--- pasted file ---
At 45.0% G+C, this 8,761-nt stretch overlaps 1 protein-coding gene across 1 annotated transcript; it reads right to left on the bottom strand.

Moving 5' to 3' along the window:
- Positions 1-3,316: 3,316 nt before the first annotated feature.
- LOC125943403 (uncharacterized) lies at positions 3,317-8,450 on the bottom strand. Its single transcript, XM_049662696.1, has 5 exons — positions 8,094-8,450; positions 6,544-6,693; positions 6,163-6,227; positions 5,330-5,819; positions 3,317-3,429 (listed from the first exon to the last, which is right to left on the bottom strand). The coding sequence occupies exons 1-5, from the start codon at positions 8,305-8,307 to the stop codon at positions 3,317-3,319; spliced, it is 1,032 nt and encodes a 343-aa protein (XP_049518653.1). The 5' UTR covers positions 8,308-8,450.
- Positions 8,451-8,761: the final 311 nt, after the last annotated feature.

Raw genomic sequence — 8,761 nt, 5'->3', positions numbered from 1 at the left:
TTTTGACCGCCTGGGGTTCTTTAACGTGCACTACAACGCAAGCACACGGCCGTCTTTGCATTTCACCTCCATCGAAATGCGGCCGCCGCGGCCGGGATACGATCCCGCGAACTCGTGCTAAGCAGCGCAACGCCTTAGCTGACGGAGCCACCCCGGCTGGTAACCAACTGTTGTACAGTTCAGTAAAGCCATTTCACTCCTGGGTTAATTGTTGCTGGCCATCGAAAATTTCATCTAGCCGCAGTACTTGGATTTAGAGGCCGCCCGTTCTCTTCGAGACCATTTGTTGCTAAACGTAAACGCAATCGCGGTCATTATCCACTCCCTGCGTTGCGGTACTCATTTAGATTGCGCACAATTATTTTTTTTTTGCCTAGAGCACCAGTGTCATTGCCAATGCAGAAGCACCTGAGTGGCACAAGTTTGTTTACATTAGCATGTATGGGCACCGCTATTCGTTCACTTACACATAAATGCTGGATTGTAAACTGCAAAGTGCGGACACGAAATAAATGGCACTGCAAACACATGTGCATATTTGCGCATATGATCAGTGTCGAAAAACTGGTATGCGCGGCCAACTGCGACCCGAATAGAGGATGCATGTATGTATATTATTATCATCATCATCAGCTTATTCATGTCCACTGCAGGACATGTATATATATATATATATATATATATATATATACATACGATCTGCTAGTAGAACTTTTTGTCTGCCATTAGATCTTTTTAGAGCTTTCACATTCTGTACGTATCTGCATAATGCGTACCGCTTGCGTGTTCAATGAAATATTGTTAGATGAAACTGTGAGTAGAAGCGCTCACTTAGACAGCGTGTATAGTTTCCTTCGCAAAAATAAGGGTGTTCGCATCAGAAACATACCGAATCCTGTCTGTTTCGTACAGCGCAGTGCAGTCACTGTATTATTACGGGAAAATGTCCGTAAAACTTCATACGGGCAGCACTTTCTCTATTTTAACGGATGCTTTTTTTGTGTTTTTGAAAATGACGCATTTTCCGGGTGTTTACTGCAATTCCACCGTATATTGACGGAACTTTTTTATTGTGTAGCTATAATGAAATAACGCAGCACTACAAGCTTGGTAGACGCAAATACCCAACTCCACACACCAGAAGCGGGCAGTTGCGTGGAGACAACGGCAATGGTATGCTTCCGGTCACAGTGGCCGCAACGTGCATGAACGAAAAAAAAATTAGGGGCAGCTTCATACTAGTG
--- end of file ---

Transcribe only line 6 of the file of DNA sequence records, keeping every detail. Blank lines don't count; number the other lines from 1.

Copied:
Raw genomic sequence — 8,761 nt, 5'->3', positions numbered from 1 at the left: